3D-Printed Clothes Have Been Reserved For Runways, But This Entrepreneur Just Changed That

"In order to push innovation forward, we must sometimes do things that are barely possible."

In 2015, fashion design student Danit Peleg spent 2,000 hours 3D printing an entire collection using only home printers. The outfits she made included cocktail dresses, maxi skirts, crop tops, and even a pair of heels. Many other designers have sent their models down the runway in 3D-printed fashion before and after Peleg, but she hopes to make 3D-printed garments more accessible. 

"It's no secret that due to technological constraints, 3D-printed clothes have been the domain of unique, oftentimes, one-off items reserved only for runways," Peleg told A Plus. "Printing time and material constraints make printing clothes an expensive endeavor, hampering attempts at mass production. But in order to push innovation forward, we must sometimes do things that are barely possible."



"I am inspired by technologists that always push the envelope further and try things that people say are impossible."

Peleg believes 3D-printed garments can revolutionize the fashion industry, so she decided to do something about it. "I wanted to see why no one is selling 3D-printed garments online, and to see if people are ready for ready to wear 3D-printed garments," she said. "This is why today I am launching the first online platform to purchase 3D-printed clothes." 

Her newly launched website has one 3D-printed item for sale so far, and it's one that holds some special meaning for Peleg: a jacket. The first 3D-printed garment she ever created was a red jacket she called the "Liberte." 

"I called it the "Liberte" jacket because in French that means 'freedom' and I felt empowered and free to create any design I wanted and then to print it by myself in 3D," Peleg explained. 

Her new limited edition bomber jacket design is called "Imagine" and features a flexible, rubber-like material with a silky fabric lining to make it comfortable to wear. Customers can customize their one-of-a-kind jacket online by choosing from 14 different colored fabrics, 12 different linings, and any text they'd like printed on the back. To make sure the jacket fits perfectly, Peleg will hold a virtual fitting session using the Nettelo app, which makes it easy to take your measurement with your phone.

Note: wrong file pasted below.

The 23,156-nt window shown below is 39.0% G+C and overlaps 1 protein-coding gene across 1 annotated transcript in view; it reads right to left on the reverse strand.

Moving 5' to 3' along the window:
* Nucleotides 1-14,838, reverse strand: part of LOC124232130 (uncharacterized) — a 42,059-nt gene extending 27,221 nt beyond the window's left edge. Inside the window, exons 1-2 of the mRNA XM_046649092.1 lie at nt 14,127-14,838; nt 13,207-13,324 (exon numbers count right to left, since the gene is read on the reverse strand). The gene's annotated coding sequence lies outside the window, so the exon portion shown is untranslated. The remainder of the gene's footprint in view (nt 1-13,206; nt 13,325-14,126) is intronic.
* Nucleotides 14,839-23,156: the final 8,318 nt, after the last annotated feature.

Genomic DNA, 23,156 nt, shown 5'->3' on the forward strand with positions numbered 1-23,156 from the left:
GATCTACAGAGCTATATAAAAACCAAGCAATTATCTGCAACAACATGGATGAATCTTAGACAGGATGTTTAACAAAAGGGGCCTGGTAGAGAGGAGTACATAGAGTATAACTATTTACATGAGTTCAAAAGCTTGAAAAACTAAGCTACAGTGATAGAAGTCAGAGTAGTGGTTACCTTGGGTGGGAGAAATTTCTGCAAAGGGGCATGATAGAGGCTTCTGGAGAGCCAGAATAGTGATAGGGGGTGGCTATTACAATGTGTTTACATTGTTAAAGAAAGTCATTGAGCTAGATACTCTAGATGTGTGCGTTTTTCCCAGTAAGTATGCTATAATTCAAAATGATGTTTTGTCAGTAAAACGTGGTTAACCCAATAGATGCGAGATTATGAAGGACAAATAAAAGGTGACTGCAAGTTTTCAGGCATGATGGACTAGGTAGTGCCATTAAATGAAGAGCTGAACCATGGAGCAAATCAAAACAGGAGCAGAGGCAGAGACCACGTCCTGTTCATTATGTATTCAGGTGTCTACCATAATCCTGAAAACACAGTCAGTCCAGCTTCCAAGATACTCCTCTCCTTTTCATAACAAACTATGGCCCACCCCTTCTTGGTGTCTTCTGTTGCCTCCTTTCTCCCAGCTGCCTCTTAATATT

Each unique jacket takes more than 100 hours to print and assemble, so Peleg is only making 100 of them at this time. They'll be produced in Spain and ship from Tel Aviv. 

Unlike the 3D-printed clothes that have appeared on the runway, this 3D-printed garment is available online for anyone to purchase. But that doesn't mean anyone can afford it. The cost of a customized, 3D-printed jacket that takes 100 hours to make will set a customer back $1,500. 

"[That] may sound like a lot, but remember, the first versions of personal computers or mobile phones also cost a lot and now are much cheaper," Peleg said. "Technology always improves in an exponential way. That means that what costs relatively a lot today will become cheaper and cheaper over the next few years." 

She believes 3D-printed fashion will become more affordable because she's already seen the technology improve so much in less than two years. "Just a year and a half ago, it took me around 300 hours to print every garment. Today, it's three times faster," she said. "I'm sure printers will continue to become faster and faster and prices of 3D-printed fashion will drop accordingly."

And, here's to hoping it does, because it could potentially help to reduce textile waste. 

"Because of the way 3D printing works, printing is very accurate and produces literally no waste when printing the jackets as opposed to regular fabric that always produces waste," Peleg said. "3D-printing is made on-demand so there will be no inventory and again, less waste. Also, if people can print clothes locally, there will be less shipping, which means less pollution." 

In addition, 3D-printed fashion can make it easier for newbies to break into the industry. "When you can 'download' clothes, it will unlock so many new opportunities to new designers. Designs may become 'viral' just like videos became viral on Youtube. This could change the way people produce and consume fashion forever." 

Plus, it sounds like a lot of fun. Fashion has always been a way for people to express themselves and allow their personalities to shine through with just a glance. With this technology, people would be able to customize and personalize their garments to fit their needs and interests — and have them printed on-demand. 



Peleg hopes to help us get to that point. 

"I want to continue pushing this technology further," she said. "I also want to get more designers and brands to my platform so they can also start selling 3D-printed clothes." 

Here's to hoping we'll all be able to afford zero-waste 3D-printed fashion someday. 

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